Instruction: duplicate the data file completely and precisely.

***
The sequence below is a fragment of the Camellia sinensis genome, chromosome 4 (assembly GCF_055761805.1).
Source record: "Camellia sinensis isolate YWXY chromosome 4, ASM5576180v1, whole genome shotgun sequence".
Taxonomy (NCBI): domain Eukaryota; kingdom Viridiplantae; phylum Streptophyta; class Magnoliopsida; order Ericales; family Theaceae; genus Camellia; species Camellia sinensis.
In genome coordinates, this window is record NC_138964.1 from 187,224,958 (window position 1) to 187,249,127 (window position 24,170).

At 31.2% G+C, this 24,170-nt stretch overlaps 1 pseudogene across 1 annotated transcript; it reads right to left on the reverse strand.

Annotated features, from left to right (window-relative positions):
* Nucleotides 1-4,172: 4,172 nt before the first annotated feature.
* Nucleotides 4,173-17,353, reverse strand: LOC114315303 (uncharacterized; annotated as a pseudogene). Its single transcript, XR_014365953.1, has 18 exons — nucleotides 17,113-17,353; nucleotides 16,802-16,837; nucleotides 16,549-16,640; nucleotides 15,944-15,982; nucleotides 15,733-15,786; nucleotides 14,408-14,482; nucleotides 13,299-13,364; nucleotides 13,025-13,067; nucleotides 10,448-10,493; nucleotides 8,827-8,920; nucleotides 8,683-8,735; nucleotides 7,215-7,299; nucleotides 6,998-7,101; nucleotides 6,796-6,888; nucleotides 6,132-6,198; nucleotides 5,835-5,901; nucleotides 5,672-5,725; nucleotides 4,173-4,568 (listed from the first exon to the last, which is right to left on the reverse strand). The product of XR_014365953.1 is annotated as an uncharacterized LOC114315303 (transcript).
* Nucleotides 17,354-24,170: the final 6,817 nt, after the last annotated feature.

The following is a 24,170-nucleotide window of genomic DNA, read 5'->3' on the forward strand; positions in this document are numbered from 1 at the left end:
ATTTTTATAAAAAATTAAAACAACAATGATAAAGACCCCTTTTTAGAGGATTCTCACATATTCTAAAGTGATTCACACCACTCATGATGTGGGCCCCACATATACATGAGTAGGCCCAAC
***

The sequence below is a fragment of the Camellia sinensis genome, chromosome 4 (assembly GCF_055761805.1).
Source record: "Camellia sinensis isolate YWXY chromosome 4, ASM5576180v1, whole genome shotgun sequence".
Taxonomy (NCBI): domain Eukaryota; kingdom Viridiplantae; phylum Streptophyta; class Magnoliopsida; order Ericales; family Theaceae; genus Camellia; species Camellia sinensis.
In genome coordinates, this window is record NC_138964.1 from 187,224,958 (window position 1) to 187,249,127 (window position 24,170).

At 31.2% G+C, this 24,170-nt stretch overlaps 1 pseudogene across 1 annotated transcript; it reads right to left on the reverse strand.

Annotated features, from left to right (window-relative positions):
* Nucleotides 1-4,172: 4,172 nt before the first annotated feature.
* Nucleotides 4,173-17,353, reverse strand: LOC114315303 (uncharacterized; annotated as a pseudogene). Its single transcript, XR_014365953.1, has 18 exons — nucleotides 17,113-17,353; nucleotides 16,802-16,837; nucleotides 16,549-16,640; nucleotides 15,944-15,982; nucleotides 15,733-15,786; nucleotides 14,408-14,482; nucleotides 13,299-13,364; nucleotides 13,025-13,067; nucleotides 10,448-10,493; nucleotides 8,827-8,920; nucleotides 8,683-8,735; nucleotides 7,215-7,299; nucleotides 6,998-7,101; nucleotides 6,796-6,888; nucleotides 6,132-6,198; nucleotides 5,835-5,901; nucleotides 5,672-5,725; nucleotides 4,173-4,568 (listed from the first exon to the last, which is right to left on the reverse strand). The product of XR_014365953.1 is annotated as an uncharacterized LOC114315303 (transcript).
* Nucleotides 17,354-24,170: the final 6,817 nt, after the last annotated feature.

The following is a 24,170-nucleotide window of genomic DNA, read 5'->3' on the forward strand; positions in this document are numbered from 1 at the left end:
ATTTTTATAAAAAATTAAAACAACAATGATAAAGACCCCTTTTTAGAGGATTCTCACATATTCTAAAGTGATTCACACCACTCATGATGTGGGCCCCACATATACATGAGTAGGCCCAAC